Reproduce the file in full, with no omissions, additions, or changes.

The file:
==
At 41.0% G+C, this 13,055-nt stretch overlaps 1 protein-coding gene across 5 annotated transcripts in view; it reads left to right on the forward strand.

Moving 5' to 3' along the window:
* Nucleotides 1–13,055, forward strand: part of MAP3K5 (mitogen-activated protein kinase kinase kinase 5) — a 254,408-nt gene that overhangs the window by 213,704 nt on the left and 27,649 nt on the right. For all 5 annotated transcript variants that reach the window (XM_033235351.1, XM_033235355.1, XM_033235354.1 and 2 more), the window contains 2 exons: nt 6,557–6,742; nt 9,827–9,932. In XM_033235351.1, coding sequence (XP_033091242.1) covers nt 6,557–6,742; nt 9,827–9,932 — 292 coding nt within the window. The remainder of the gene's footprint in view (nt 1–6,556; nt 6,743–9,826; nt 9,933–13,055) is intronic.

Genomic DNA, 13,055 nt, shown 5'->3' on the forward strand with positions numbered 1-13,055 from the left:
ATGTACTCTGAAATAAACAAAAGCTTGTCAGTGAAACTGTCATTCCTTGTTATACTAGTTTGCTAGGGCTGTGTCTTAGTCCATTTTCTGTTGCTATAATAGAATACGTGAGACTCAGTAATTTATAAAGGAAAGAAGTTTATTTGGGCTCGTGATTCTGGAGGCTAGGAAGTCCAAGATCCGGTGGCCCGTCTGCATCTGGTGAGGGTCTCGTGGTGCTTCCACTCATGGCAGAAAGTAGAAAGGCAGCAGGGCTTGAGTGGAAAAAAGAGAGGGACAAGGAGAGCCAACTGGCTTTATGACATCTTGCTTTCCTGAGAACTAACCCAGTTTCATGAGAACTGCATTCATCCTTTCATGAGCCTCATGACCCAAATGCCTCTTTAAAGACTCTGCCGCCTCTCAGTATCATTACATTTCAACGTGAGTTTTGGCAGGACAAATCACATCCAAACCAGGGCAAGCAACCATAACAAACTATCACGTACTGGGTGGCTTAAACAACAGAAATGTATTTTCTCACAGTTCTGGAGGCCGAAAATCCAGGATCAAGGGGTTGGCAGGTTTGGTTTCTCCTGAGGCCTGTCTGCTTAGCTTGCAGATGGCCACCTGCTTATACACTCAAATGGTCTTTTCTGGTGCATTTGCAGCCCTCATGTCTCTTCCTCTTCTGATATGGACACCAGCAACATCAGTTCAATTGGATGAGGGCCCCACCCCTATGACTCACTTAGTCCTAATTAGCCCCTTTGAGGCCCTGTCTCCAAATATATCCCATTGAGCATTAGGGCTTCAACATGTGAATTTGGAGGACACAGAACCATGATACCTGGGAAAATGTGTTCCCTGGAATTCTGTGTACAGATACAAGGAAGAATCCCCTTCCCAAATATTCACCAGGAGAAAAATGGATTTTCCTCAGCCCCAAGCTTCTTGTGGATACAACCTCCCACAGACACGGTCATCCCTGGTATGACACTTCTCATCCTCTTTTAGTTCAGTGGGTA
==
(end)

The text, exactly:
At 41.0% G+C, this 13,055-nt stretch overlaps 1 protein-coding gene across 5 annotated transcripts in view; it reads left to right on the forward strand.

Moving 5' to 3' along the window:
* Nucleotides 1–13,055, forward strand: part of MAP3K5 (mitogen-activated protein kinase kinase kinase 5) — a 254,408-nt gene that overhangs the window by 213,704 nt on the left and 27,649 nt on the right. For all 5 annotated transcript variants that reach the window (XM_033235351.1, XM_033235355.1, XM_033235354.1 and 2 more), the window contains 2 exons: nt 6,557–6,742; nt 9,827–9,932. In XM_033235351.1, coding sequence (XP_033091242.1) covers nt 6,557–6,742; nt 9,827–9,932 — 292 coding nt within the window. The remainder of the gene's footprint in view (nt 1–6,556; nt 6,743–9,826; nt 9,933–13,055) is intronic.

Genomic DNA, 13,055 nt, shown 5'->3' on the forward strand with positions numbered 1-13,055 from the left:
ATGTACTCTGAAATAAACAAAAGCTTGTCAGTGAAACTGTCATTCCTTGTTATACTAGTTTGCTAGGGCTGTGTCTTAGTCCATTTTCTGTTGCTATAATAGAATACGTGAGACTCAGTAATTTATAAAGGAAAGAAGTTTATTTGGGCTCGTGATTCTGGAGGCTAGGAAGTCCAAGATCCGGTGGCCCGTCTGCATCTGGTGAGGGTCTCGTGGTGCTTCCACTCATGGCAGAAAGTAGAAAGGCAGCAGGGCTTGAGTGGAAAAAAGAGAGGGACAAGGAGAGCCAACTGGCTTTATGACATCTTGCTTTCCTGAGAACTAACCCAGTTTCATGAGAACTGCATTCATCCTTTCATGAGCCTCATGACCCAAATGCCTCTTTAAAGACTCTGCCGCCTCTCAGTATCATTACATTTCAACGTGAGTTTTGGCAGGACAAATCACATCCAAACCAGGGCAAGCAACCATAACAAACTATCACGTACTGGGTGGCTTAAACAACAGAAATGTATTTTCTCACAGTTCTGGAGGCCGAAAATCCAGGATCAAGGGGTTGGCAGGTTTGGTTTCTCCTGAGGCCTGTCTGCTTAGCTTGCAGATGGCCACCTGCTTATACACTCAAATGGTCTTTTCTGGTGCATTTGCAGCCCTCATGTCTCTTCCTCTTCTGATATGGACACCAGCAACATCAGTTCAATTGGATGAGGGCCCCACCCCTATGACTCACTTAGTCCTAATTAGCCCCTTTGAGGCCCTGTCTCCAAATATATCCCATTGAGCATTAGGGCTTCAACATGTGAATTTGGAGGACACAGAACCATGATACCTGGGAAAATGTGTTCCCTGGAATTCTGTGTACAGATACAAGGAAGAATCCCCTTCCCAAATATTCACCAGGAGAAAAATGGATTTTCCTCAGCCCCAAGCTTCTTGTGGATACAACCTCCCACAGACACGGTCATCCCTGGTATGACACTTCTCATCCTCTTTTAGTTCAGTGGGTA